Digital Twins: Bridging data gaps for sustainable urban development
October 31, 2022
Cities around the world are working on integrating digital solutions to collect and interpret data that can inform responsive and resilient change. Similarly, UNDP Kosovo is exploring innovative digital geospatial options suitable to Kosovo’s context.
Over the past 50 years, the world has witnessed significant urban growth and fast economic transformation of cities. Although cities occupy a relatively small percentage of the world's land surface, UN-Habitat data shows that cities consume more than 75% of the world’s energy. The ecological era presents an urgency of transforming cities and their consumption patterns away from unsustainable resource exploitation, thereby becoming more sustainable economically, socially, and environmentally in the long run.
In Kosovo’s context, problems like urban sprawl and car-use dependence, lack of access to infrastructure and big scale commercial developments, lack of open and sufficient green spaces, require us to rethink ways in which we can support and nurture better urban development. That’s why local institutions are increasingly exploring interactive digital solutions to address unsustainable growth patterns, so as to increase the quality of services provided to the inhabitants.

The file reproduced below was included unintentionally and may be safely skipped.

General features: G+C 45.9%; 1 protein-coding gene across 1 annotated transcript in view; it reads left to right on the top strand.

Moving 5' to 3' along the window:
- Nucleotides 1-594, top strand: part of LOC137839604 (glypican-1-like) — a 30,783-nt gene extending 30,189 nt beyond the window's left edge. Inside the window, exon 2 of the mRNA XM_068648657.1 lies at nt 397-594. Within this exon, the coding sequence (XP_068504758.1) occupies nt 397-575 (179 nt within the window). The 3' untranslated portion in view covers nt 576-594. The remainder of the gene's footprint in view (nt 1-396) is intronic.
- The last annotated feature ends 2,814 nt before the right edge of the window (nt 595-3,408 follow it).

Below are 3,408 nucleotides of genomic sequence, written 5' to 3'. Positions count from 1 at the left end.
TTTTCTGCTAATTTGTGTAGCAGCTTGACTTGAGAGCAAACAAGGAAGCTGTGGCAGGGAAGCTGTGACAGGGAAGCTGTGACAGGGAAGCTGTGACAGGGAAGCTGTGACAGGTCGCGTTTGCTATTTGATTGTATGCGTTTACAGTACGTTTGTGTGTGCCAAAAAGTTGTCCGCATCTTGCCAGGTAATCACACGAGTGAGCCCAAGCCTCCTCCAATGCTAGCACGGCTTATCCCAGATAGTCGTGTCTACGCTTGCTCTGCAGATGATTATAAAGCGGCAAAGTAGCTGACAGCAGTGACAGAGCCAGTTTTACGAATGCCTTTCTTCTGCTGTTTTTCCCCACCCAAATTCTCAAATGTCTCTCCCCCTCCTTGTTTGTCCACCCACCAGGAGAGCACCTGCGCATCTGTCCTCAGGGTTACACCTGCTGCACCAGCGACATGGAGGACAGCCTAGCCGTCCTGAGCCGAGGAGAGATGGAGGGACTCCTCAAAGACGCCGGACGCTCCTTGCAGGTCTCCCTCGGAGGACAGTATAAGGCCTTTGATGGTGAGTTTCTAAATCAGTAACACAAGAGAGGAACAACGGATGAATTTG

In this year’s edition of KosICT, one the biggest conferences on technology across the Western Balkans, UNDP Kosovo brought together experts from the public and private sector to explore Kosovo’s leapfrogging potential by building a “digital twin” that collects and uses comprehensive data sets to inform urban planning and administrative processes. The digital twin applied to cities comprises one of the most cutting-edge topics currently in the scientific and social debate on urbanism, sustainable urban policy development and governance.
A digital twin of a city is a dynamic representation of a municipality and its infrastructure, buildings, roads and bridges, vegetation, and more. Using Internet of Things (IoT) sensors, digital twins gather data from the physical world and feed it into machines to reconstruct on a digital plain. Introducing this digital option at the KosICT was inspired by Virtual City Systems (VCS), a global leader in semantic 3D model solutions based in Berlin. Mr. Henry Willem Farr, Sales and Marketing Manager at VCS Berlin, explains that all real objects are converted into a data format that enables users to apply multiple informational layers. This granular data system informs decision-making processes by allowing public officials to track real-time traffic data, simulate mass pedestrian movement in selected locations, map out people’s safety perceptions and identify potential risks, assess rooftop solar potential, test out urban deployments prior to implementation, and much more.